Wednesday, November 23, 2016

Blue Jay

BLUE JAY (Alex Lehmann, 2016)

By coincidence former high school sweethearts Jim (Mark Duplass) and Amanda (Sarah Paulson) are back in their sleepy hometown at the same time when they spot each other at the grocery store in BLUE JAY. It’s been around twenty years since they last interacted, so this unexpected reunion is marked by the awkwardness of seeing someone for whom your feelings are complicated. Jim is single and, it would seem, not satisfied with where he is in life. Amanda is married with two stepchildren and appears to be in a good place but lets on that something undefined is lacking. Initially it looks like their encounter will be limited to small talk while shopping, but they decide to catch up over coffee and eventually go to his old house to keep the nostalgia trip going through the night.

The characters in BLUE JAY and BEFORE SUNSET have sharp differences between them, particularly regarding the duration of their old relationship and the span of time since they were last together, but both films circle around similar questions of wondering what might have been and being seduced by the possibility of rekindling what was. When Amanda first spots Jim and vice versa, they display a pronounced hesitancy over whether to say hello and exchange common pleasantries. While tentative at first around one another, they are obviously simpatico as they warm up through reminiscing about the good times they shared as teenagers. It’s apparent that both harbor unresolved feelings yet strive to carry on like there’s nothing uncomfortable. Still, tension lingers between them, presumably over some distant event that split them up way back when.

BLUE JAY hinges on the performances of Duplass and Paulson. They speak almost every line and, whether alone or together, occupy virtually every frame except for the pillow shots that establish location. Duplass and Paulson are marvelous in nonverbally expressing the strain that proliferates in their early attempts to catch up and funny in the tortured ways they say things to avoid emotional slip-ups. They’re walking through a proverbial minefield during the entire film, but in the initial scenes they’re doing so as though they can only take baby steps. When Amanda recognizes Jim at the grocery, you can practically hear the gears shifting in her head as she calculates if it is wise to draw his attention.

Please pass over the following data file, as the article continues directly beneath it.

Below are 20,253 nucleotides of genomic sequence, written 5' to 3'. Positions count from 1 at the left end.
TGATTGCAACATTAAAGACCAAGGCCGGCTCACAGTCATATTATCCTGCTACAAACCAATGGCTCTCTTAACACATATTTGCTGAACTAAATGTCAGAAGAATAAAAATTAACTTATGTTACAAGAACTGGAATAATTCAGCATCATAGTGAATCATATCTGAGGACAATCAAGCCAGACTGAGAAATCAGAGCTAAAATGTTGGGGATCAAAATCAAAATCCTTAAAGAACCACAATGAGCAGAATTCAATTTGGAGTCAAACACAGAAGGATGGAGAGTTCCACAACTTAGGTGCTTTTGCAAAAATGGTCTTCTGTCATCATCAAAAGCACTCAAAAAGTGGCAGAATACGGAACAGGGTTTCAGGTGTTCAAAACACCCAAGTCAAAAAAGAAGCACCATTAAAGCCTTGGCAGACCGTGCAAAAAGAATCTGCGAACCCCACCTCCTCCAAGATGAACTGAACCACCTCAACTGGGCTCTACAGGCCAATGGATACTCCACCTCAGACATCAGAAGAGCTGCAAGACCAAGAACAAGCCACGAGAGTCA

As Jim and Amanda gradually let their guards down, the chemistry that they surely had is undeniable. They listen to old recordings they made and goof off in a manner that lets them be their dorky teen selves again but is also fraught with the unspoken issues between them. For a time it is pleasurable to be the carefree people they no longer are. Duplass and Paulson carry themselves with awareness of the danger in their actions if they’re not careful. This balancing on the knife’s edge is what makes BLUE JAY so often thrilling. When the emotional time bomb that has been ticking in the background finally explodes, it envelops this intimate drama in poignancy.

Grade: B+

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